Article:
The handyman said Margaret Rudin had asked him to mail a package but he never did. Inside the package, according to Ramos, were letters indicating Margaret Rudin had a close friend named Yehuda Sharon. The former Israeli military officer was granted immunity in the case but later said he had nothing to do with Ron Rudin’s death. He was never arrested or charged.

‘A good piece of evidence’

Ramos said that when Ron Rudin’s body was found, some metal strips were also found at the scene. Detectives worked with crime scene analysts to determine the strips were the framing of an antique trunk burned in the fire.

“I’m going through the inventory of her stuff in the antique store and I find two receipts for a humpback trunk, and one of them went to her sister,” Ramos said. “The other one was bought from an antique dealer in New Mexico. But it was nowhere in the store. So I called up the owner of the store in New Mexico … I told him I’m looking at a receipt from your shop like a year ago and it describes a blue humpback trunk. I said, “Do you know who you sold it to?’ ‘Yeah I sold it to that nice lady from Las Vegas’ … That was a good piece of evidence.”

An investigative grand jury was convened in Clark County. In July 1996, authorities got a huge break when a diver at Lake Mead recovered a .22-caliber handgun with a silencer wrapped in plastic. A firearms expert determined it was Ron Rudin’s gun, which he’d reported missing to the Bureau of Alcohol, Tobacco and Firearms. Ramos said a forensics examination determined it was Rudin’s gun and it was used to kill the real estate magnate as he slept.

Margaret Rudin was indicted on a murder charge in April 1997. But when authorities went to pick her up, she was gone.

Ramos said Margaret Rudin fled Southern Nevada, prompting more publicity for the case. The long-running television show “America’s Most Wanted” featured Margaret Rudin’s case relentlessly, describing her as the “Black Widow of Las Vegas.”

She was nearly arrested in Arizona based on a tip from the television show, but she slipped away. Ramos said she was also traced to Mexico where she met a firefighter from Massachusetts. She was finally arrested in a modest flat in Revere, Massachusetts, in the fall of 1999.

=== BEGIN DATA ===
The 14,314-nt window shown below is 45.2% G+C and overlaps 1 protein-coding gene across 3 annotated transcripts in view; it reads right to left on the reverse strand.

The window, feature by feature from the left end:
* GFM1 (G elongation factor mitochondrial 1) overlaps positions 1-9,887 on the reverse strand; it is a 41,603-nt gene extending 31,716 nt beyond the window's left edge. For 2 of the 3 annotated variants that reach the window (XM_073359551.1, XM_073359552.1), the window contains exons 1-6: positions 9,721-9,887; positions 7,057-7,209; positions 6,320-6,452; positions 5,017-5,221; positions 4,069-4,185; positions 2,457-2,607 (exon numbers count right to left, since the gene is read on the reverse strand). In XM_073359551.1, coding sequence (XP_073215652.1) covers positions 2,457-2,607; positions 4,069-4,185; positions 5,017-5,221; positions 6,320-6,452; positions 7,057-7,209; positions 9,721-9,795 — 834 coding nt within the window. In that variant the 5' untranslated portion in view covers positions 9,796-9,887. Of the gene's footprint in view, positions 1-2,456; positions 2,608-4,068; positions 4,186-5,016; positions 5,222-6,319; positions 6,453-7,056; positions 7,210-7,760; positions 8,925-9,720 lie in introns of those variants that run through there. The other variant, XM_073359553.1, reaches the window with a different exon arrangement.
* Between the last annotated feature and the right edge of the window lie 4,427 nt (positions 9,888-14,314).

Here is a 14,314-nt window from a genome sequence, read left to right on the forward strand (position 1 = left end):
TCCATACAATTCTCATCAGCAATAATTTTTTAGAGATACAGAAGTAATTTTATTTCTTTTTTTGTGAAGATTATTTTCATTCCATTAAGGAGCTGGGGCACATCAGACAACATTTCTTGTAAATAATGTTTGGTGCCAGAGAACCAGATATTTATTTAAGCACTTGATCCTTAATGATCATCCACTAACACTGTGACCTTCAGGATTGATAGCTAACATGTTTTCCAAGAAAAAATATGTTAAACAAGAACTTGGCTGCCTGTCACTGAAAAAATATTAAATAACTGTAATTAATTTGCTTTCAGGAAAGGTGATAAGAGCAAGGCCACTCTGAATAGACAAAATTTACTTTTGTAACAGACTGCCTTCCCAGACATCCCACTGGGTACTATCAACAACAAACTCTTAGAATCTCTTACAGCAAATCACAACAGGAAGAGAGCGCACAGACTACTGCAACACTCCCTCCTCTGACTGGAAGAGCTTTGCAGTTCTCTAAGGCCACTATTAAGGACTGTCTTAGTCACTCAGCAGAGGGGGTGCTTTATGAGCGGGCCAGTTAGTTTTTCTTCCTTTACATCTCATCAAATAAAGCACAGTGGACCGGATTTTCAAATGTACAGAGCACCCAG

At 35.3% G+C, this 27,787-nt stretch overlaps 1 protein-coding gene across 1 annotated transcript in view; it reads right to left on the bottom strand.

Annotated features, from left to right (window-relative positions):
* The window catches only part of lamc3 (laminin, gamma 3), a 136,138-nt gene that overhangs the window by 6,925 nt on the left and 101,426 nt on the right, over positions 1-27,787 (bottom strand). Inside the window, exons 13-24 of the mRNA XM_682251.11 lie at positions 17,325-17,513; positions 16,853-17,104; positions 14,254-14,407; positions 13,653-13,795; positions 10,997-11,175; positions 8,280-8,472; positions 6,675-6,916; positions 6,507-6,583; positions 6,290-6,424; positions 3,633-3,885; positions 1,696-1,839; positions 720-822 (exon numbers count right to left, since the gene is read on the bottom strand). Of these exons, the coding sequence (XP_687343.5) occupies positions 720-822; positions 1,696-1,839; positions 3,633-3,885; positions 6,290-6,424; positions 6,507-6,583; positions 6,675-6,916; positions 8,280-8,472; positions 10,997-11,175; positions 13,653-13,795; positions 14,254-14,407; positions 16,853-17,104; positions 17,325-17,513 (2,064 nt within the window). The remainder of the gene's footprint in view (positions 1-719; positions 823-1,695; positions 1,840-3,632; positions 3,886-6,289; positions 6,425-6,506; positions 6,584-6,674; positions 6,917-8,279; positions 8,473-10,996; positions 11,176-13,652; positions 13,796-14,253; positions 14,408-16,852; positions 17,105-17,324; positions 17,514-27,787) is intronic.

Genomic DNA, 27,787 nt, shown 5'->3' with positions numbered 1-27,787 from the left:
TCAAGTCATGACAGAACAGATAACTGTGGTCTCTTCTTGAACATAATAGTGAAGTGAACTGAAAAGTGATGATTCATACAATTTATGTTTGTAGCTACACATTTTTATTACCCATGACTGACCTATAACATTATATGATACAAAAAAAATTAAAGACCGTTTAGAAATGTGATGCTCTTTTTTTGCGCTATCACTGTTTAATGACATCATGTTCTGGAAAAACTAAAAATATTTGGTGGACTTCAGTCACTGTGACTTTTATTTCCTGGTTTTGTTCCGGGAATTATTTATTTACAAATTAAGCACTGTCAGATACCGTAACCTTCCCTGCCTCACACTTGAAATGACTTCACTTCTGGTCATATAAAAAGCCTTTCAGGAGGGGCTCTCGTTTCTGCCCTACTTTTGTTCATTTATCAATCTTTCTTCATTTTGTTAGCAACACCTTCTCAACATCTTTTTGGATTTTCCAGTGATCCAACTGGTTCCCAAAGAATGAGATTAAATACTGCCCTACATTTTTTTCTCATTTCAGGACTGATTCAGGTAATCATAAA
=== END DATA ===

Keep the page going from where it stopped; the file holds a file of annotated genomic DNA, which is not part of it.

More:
In May 2001, Margaret Rudin was convicted of first-degree murder and sentenced to life in prison with eligibility for parole.

Mullanax said it is widely recognized that Margaret Rudin received an awful defense in court. The jury foreman described one of her defense attorneys’ performance as “bordering on incompetence,” according to a Review-Journal story published the day after the verdict.

Margaret Rudin appealed her conviction and was granted a new trial by a District Court judge in 2008. However, the Nevada Supreme Court reversed that ruling.

“She had inadequate counsel,” Mullanax said. “I want people to know her case was not a slam dunk by any means. There are a lot of evidentiary problems with the case. She had negligent defense counsel at the time, her lead counsel was totally ineffective and it probably hurt her case more than anything else.”

Margaret Rudin continues to seek a new trial to clear her name, Mullanax said. She was granted parole in October and was scheduled to be released Dec. 15. However, her release is currently on hold. Mullanax said Rudin plans to live with her daughter in Illinois upon her release.

“I hope her life is better when she gets out,” Mullanax said. “She will be able to see her daughter and her grandkids. That’s one of the hardest things about being incarcerated, being 2,000 miles from her family. Hopefully she’ll be able to re-establish relationships with her daughter and family. She’s been in there for 20-something years and I think she’s doing well considering the circumstances.”

Contact Glenn Puit at gpuit@reviewjournal.com or 702-383-0390. Follow @GlennatRJ on Twitter.